I wanted to make a quick post today about my experiences Tuesday evening. On Tuesday, I was really itching to go for a run, even if it was just for a couple of miles. My tendonitis issue has gotten better, though still not 100 percent. I read that one way to alleviate the pain is to have more padding and less pressure on the top of your foot. So, with that knowledge, I decided to fish out my old Asics from the depths of my closet. I figured that I would give them a shot and see how it went.
My first steps in these things felt extremely awkward. The amount of support and confinement was unbelievable. That being said, there was little pressure on the top of my feet. I headed out into the night air, which, lucky for me, was 40 mph wind gusts . . . but who is keeping track? I started a quick trot trying to focus on the form I’ve learned wearing my VFFs. It was not easy.
The Asics forced my feet to land a certain way, rolling my feet differently than I’m used to. It was incredibly difficult to maintain the form I’ve gotten accustomed to. After about a mile I had pretty bad knee pain, and the arch of my left foot was not feeling so hot. That being said, my tendonitis issues was non existent. I managed to do another mile before calling it quits, for fear of doing real damage to my knees, which I’ve had issues with in the past when I used to run.
Throwing caution to the wind, I am going to make a correlation that is not proven by any scientific data and only by my own personal experience. Running with my Asics forces a change in my stride and how my body lands and aligns itself. I had a whole host of soreness that I hadn’t felt since I made the switch to my VFFs. Then again, the ONE issue I have had with my VFFs did not propagate itself when I was using the Asics. Friggen fascinating.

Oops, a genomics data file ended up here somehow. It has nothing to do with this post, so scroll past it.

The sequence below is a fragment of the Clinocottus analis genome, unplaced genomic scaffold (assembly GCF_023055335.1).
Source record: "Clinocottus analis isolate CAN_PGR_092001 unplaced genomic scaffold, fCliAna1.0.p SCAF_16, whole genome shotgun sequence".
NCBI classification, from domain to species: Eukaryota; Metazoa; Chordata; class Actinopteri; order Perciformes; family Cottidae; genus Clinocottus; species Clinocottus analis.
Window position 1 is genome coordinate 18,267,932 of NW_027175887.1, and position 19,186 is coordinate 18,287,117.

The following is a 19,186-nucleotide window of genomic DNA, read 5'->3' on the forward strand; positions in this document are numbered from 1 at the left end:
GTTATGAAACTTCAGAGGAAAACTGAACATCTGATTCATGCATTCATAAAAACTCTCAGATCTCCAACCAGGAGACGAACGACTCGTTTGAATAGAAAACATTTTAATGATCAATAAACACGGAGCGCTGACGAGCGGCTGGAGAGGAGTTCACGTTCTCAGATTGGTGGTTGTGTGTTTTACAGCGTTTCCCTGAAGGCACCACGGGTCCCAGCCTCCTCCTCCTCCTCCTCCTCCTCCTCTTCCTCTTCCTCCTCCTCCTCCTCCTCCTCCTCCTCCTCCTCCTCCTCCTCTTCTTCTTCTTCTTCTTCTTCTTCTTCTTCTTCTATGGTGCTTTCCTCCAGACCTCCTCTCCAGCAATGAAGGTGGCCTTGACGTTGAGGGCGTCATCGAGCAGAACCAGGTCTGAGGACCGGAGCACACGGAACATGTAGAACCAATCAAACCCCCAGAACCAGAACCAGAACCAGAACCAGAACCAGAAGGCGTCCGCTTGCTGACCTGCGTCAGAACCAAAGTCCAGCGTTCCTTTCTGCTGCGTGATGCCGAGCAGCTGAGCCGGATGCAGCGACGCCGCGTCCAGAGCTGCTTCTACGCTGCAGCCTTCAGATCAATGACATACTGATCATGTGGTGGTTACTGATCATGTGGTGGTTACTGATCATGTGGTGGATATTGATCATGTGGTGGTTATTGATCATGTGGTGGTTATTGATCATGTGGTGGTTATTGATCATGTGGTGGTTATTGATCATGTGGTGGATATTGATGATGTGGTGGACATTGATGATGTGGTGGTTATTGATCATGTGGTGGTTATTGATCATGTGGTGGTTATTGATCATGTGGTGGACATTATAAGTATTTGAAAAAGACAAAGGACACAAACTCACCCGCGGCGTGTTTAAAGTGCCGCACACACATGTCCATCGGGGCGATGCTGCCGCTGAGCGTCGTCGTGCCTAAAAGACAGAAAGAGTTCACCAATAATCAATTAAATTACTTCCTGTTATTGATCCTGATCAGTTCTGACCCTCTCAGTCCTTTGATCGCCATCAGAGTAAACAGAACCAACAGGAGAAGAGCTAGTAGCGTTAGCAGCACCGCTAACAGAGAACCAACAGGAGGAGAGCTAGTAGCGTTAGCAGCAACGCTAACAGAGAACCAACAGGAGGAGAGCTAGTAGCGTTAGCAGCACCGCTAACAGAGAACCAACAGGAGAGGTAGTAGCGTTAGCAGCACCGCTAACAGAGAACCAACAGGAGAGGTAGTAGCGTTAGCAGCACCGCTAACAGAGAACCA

Shoes really do make a huge difference on your form, stride pattern, and foot strike. Tuesday evening really confirmed this for me and really actually helped reinforce my decision to switch to VFFs. Now, don’t get me wrong, if you are used to shoes and train with them and have a great pair that you are used to, I think there is a lot to be said about sticking with what works for you. But for me and how I run, I think I’m just more naturally built for minimalist/barefoot running.
Also worth noting, the weight difference was unbelievably noticeable. I felt like I had wooden blocks on my feet. I felt it very difficult to pick my feet up off the ground to get moving. I also felt a huge disconnect with the terrain under my feet. I made several missteps when I didn’t notice a change in the sidewalk, which has been extremely easy to detect with VFFs.